Hey, folks. It’s my turn in my writer’s group to post a blog, and I’m not sure what to say today, but I’m reading Kierkegaard’s toughest work, The Concept of Anxiety, for like the fourth time, and it’s finally making some sense to me. By the way, I don’t recommend anyone read that until they have read Fear and Trembling, The Sickness Unto Death, Philosophical Fragments, and Concluding Unscientific Postscript, which are I think Kierkegaard’s best works and much more accessible (not that they’re easy, of course). In fact, I wish everyone would read Fear and Trembling–I think that’s a classic. The Concept of Anxiety is just tough–I’ve bashed my head against it for some time. But it’s beginning to make some sense, like I said, and I can see how it is important to existentialism, especially his reflections on human freedom.
(By the way, does ANYONE know where, if anywhere, the famous, oft-quoted “If you label me, you negate me,” comes from? I’m reading through Kierkegaard’s works trying to find that quote. Of course, his corpus is enormous, and I haven’t found it yet. And none of the people who ever quote it seem to give a citation for it…sigh…I’d like to know what the context of the quote is.]
Anyway, this one particular quote from The Concept of Anxiety really grabbed me, because it relates to my life, in that I chose to walk away from my Ph.D. program for this: without giving me any due process over the matter or any chance to defend myself whatsoever, they held personal email from a relationship I’d had that had gone sour (email which, by the way, was not in any way threatening), holding that email within the department against my wishes, even when I begged them to move it to security. I decided not to pay that institution, Iliff and the University of Denver, another penny, and walk away from my Ph.D. program. (Talk about “hostile environment”!!!) Students of color had been protesting against the institutional racism for years, and I as a white male didn’t understand what they meant until I saw this happen to me, and in my final letter to that school I wrote to them and told them that I finally realized the students of color had been right! For the decision to drop that program, my career has suffered. But I’ve never regretted it much, because I could not put up with that institutional evil. Anyway, maybe I’m getting too personal.
Here is the quote (the endnote points out it is a paraphrase of Matthew 25:21 and Luke 17:33):
“However, in regard to all this, one has to wait for the appearance of individuals who, despite outward gifts, do not choose the broad way but rather the pain, the distress, and the anxiety in which they religiously call to mind what meanwhile they lose, as it were, namely, what is too seductive to possess. Such a struggle is indubitably very exhausting, because there will come moments when they almost regret having begun it and recall with melancholy, at times possibly unto despair, the smiling life that would have opened before them had they pursued the immediate inclination of their talent. Nevertheless, in the extreme terror of distress, when it is as though all were lost because the way along which he would advance is impassible, and the smiling way of talent is cut off from him by his own act, the person who is aware will indubitably hear a voice saying: Well done, my son! Just keep on, for he who loses all, gains all.”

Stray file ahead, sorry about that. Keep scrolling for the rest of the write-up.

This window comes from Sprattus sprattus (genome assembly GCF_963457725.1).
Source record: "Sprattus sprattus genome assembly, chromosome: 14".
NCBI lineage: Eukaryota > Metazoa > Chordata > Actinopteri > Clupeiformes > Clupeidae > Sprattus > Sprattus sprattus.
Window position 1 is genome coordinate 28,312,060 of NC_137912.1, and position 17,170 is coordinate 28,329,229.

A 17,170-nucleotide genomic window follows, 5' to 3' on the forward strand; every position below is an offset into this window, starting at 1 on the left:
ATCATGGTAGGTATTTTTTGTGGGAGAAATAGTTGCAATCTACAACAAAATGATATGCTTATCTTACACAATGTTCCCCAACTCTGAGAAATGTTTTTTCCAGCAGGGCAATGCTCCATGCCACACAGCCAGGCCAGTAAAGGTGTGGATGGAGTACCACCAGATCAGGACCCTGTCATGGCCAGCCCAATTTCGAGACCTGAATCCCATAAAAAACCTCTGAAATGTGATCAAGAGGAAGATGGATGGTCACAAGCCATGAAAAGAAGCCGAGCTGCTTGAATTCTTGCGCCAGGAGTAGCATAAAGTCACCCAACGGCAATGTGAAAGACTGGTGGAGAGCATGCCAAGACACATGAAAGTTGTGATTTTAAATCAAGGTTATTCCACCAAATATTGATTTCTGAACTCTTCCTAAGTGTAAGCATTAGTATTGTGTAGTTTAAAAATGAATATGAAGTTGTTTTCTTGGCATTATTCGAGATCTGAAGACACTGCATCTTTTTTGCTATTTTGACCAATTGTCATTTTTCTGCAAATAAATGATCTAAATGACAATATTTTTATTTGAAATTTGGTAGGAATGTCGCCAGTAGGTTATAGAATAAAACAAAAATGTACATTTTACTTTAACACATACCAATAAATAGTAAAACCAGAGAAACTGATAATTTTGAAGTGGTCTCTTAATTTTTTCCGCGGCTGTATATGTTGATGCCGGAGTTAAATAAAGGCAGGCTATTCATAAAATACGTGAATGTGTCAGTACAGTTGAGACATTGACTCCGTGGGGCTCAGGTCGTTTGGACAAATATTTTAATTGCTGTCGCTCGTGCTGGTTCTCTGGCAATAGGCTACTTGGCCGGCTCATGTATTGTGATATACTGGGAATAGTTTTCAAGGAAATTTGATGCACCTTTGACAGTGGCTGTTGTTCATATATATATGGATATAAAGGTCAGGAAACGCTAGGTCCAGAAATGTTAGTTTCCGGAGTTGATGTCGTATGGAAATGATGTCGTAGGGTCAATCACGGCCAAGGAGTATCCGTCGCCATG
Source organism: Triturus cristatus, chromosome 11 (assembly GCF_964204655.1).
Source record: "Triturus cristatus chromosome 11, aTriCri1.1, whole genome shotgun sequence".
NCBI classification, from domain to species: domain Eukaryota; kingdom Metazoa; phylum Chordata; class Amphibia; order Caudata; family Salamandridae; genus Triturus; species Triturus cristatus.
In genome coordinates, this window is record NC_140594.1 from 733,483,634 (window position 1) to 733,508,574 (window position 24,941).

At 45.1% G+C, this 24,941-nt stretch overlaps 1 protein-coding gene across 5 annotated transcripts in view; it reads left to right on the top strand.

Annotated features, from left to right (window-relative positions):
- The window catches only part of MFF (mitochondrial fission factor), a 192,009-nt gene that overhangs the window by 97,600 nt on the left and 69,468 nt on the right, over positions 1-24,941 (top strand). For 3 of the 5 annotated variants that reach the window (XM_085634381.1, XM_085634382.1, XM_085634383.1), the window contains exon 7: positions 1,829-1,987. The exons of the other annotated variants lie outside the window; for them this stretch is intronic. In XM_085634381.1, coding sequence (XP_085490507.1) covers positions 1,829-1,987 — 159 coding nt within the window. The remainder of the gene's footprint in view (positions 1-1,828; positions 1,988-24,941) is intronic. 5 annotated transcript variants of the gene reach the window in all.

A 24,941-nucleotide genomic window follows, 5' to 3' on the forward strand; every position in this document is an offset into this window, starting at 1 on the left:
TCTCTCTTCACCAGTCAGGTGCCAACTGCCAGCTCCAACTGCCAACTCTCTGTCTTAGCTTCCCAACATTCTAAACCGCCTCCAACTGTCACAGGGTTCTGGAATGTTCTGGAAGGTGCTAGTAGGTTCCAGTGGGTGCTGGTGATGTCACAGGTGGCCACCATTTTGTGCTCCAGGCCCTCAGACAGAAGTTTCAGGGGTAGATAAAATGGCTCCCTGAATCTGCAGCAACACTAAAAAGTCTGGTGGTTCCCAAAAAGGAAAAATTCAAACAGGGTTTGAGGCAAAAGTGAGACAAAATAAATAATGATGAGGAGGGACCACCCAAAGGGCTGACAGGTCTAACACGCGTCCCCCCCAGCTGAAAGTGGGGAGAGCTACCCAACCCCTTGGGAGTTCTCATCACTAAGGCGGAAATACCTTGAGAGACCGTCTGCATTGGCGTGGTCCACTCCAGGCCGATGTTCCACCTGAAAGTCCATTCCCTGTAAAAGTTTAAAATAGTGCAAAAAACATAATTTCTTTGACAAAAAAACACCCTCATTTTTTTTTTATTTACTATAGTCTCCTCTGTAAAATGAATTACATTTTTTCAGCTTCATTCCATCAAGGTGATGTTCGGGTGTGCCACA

I don’t know if this quote strikes anyone else, and maybe some will just see it as a Biblical paraphrase. But it really meant a lot to me as I read it and reflected on my own life.
I think Kierkegaard is often that way in his writings. He’ll say something that will strike the reader and will really hit home.
Anyway, I suppose that is all I could think of today…sorry to be so short this time. But hey, the philosophy class I’m teaching is coming to a close, and I’m having to grade papers, so I haven’t had time to otherwise reflect on what to write today.
In fact, I’ve put my third novel I’m working on, Witch Hunt, aside until this class is over. I of course can’t wait to get back to work on it in a couple of weeks. I think that I can finish it soon, within a couple of months (but, sigh, I think I said that two months ago, too). 😉 But I am getting closer.